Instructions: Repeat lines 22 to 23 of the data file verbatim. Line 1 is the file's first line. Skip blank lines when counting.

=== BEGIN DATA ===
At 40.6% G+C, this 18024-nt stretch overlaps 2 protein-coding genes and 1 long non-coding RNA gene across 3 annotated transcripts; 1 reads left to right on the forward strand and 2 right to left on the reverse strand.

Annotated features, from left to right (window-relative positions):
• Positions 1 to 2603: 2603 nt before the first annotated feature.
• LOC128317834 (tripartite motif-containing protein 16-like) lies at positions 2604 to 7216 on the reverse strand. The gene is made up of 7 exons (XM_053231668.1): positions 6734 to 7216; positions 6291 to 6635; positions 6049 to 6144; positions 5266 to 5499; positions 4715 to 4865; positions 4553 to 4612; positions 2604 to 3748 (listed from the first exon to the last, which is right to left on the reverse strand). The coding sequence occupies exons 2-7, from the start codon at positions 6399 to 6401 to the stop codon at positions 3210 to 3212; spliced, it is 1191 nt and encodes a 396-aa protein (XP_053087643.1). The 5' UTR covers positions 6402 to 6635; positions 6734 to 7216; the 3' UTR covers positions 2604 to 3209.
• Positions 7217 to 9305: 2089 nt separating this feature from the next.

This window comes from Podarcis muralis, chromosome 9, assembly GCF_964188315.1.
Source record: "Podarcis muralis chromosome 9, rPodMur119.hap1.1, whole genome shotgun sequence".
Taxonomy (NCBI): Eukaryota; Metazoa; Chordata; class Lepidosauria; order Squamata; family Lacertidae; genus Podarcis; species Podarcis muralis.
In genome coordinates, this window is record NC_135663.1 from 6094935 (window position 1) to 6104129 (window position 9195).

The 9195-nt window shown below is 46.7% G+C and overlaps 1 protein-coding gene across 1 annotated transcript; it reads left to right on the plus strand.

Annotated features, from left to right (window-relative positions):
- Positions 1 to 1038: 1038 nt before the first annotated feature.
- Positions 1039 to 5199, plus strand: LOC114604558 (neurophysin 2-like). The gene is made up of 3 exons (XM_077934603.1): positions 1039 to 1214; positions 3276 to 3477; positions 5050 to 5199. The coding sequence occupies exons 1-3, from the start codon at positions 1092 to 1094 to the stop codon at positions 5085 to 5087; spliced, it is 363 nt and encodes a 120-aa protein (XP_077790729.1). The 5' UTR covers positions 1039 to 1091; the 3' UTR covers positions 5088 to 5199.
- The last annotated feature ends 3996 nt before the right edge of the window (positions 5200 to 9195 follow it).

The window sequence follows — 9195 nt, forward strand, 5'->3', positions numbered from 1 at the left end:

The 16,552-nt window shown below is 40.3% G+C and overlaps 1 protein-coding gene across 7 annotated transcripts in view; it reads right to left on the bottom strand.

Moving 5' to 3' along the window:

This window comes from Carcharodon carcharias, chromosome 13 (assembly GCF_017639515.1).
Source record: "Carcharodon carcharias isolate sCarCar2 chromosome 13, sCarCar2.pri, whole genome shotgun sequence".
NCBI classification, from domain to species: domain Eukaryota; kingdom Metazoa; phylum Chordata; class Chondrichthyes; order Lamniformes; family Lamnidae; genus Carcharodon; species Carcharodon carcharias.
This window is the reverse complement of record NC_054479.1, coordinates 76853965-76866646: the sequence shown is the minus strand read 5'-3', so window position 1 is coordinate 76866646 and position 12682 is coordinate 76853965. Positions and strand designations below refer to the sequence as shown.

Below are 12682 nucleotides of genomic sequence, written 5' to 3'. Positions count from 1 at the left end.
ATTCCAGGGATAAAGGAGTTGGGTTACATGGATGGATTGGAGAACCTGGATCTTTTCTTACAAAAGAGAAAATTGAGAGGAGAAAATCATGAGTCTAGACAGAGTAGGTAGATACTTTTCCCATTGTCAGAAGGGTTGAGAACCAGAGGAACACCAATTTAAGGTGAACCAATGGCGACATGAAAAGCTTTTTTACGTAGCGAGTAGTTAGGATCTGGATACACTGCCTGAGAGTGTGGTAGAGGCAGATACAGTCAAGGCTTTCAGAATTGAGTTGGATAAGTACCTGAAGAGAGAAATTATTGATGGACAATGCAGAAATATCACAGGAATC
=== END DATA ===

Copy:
Below are 12682 nucleotides of genomic sequence, written 5' to 3'. Positions count from 1 at the left end.
ATTCCAGGGATAAAGGAGTTGGGTTACATGGATGGATTGGAGAACCTGGATCTTTTCTTACAAAAGAGAAAATTGAGAGGAGAAAATCATGAGTCTAGACAGAGTAGGTAGATACTTTTCCCATTGTCAGAAGGGTTGAGAACCAGAGGAACACCAATTTAAGGTGAACCAATGGCGACATGAAAAGCTTTTTTACGTAGCGAGTAGTTAGGATCTGGATACACTGCCTGAGAGTGTGGTAGAGGCAGATACAGTCAAGGCTTTCAGAATTGAGTTGGATAAGTACCTGAAGAGAGAAATTATTGATGGACAATGCAGAAATATCACAGGAATC